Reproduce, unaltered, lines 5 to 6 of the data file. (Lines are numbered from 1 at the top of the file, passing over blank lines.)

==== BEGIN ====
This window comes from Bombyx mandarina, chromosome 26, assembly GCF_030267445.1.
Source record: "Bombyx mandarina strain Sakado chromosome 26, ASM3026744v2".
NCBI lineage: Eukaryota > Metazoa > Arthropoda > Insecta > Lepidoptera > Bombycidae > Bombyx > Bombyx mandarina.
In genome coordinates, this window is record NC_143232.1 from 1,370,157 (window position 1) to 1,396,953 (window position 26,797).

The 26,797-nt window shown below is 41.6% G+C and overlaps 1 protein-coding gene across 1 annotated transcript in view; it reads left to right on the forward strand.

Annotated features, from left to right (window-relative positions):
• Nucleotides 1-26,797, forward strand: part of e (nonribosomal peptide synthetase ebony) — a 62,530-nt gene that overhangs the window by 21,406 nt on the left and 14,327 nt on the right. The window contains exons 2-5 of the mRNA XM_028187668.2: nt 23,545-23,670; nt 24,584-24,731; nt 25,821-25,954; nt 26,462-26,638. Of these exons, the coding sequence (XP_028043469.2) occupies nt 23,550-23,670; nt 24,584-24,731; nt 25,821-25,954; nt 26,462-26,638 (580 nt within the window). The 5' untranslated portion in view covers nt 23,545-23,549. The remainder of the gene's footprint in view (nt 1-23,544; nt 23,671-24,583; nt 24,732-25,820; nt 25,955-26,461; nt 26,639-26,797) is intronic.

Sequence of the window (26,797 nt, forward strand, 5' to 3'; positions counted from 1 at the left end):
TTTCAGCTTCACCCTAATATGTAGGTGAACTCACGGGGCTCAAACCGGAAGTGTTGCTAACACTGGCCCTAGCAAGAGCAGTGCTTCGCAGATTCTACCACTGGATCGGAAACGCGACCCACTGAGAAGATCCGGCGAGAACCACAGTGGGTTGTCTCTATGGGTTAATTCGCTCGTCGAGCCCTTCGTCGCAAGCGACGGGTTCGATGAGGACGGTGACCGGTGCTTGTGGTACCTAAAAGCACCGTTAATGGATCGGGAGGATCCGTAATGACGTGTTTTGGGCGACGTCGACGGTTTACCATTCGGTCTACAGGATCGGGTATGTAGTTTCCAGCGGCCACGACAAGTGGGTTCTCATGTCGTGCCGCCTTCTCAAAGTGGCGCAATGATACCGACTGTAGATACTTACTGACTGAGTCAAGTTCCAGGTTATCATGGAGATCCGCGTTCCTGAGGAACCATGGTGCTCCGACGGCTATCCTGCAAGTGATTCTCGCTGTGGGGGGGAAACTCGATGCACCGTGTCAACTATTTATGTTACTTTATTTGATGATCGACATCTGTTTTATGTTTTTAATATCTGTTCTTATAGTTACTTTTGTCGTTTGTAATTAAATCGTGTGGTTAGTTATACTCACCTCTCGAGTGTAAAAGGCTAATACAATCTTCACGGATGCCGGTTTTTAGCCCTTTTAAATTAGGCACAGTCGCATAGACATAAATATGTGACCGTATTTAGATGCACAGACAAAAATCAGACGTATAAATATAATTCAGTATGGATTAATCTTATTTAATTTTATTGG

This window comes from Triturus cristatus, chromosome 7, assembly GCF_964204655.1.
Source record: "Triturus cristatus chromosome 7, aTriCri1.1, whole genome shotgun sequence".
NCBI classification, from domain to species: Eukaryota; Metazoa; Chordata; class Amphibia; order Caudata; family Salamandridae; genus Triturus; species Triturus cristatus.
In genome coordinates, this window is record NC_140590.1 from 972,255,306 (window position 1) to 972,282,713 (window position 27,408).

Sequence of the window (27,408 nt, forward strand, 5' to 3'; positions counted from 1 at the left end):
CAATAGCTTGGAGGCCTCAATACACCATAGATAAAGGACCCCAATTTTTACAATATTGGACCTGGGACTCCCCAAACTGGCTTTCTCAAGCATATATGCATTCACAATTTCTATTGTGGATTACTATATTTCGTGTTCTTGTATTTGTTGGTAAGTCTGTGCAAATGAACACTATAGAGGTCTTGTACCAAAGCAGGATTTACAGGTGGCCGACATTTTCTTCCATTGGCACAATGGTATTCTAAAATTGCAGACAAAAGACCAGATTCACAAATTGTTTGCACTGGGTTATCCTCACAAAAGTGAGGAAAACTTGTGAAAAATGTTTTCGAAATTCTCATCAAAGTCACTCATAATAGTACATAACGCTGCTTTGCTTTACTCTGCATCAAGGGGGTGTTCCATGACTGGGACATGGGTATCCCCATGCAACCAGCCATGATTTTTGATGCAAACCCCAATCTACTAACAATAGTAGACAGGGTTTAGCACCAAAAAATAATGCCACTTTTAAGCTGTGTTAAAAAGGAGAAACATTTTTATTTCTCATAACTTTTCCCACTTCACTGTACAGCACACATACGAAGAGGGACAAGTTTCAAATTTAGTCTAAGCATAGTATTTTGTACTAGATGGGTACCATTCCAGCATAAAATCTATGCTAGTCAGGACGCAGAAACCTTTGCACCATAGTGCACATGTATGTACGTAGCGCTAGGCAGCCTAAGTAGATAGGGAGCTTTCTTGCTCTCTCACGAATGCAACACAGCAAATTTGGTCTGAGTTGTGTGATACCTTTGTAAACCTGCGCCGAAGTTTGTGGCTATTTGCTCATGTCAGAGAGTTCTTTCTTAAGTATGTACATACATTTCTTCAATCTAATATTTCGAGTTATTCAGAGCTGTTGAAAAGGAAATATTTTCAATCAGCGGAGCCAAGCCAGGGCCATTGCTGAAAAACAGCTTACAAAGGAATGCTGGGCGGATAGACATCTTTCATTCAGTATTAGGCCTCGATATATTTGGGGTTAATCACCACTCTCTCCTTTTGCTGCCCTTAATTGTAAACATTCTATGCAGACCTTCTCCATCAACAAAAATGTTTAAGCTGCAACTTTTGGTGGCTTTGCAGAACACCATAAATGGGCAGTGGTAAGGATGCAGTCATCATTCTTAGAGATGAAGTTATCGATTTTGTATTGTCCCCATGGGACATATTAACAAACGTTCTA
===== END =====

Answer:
The 26,797-nt window shown below is 41.6% G+C and overlaps 1 protein-coding gene across 1 annotated transcript in view; it reads left to right on the forward strand.

Annotated features, from left to right (window-relative positions):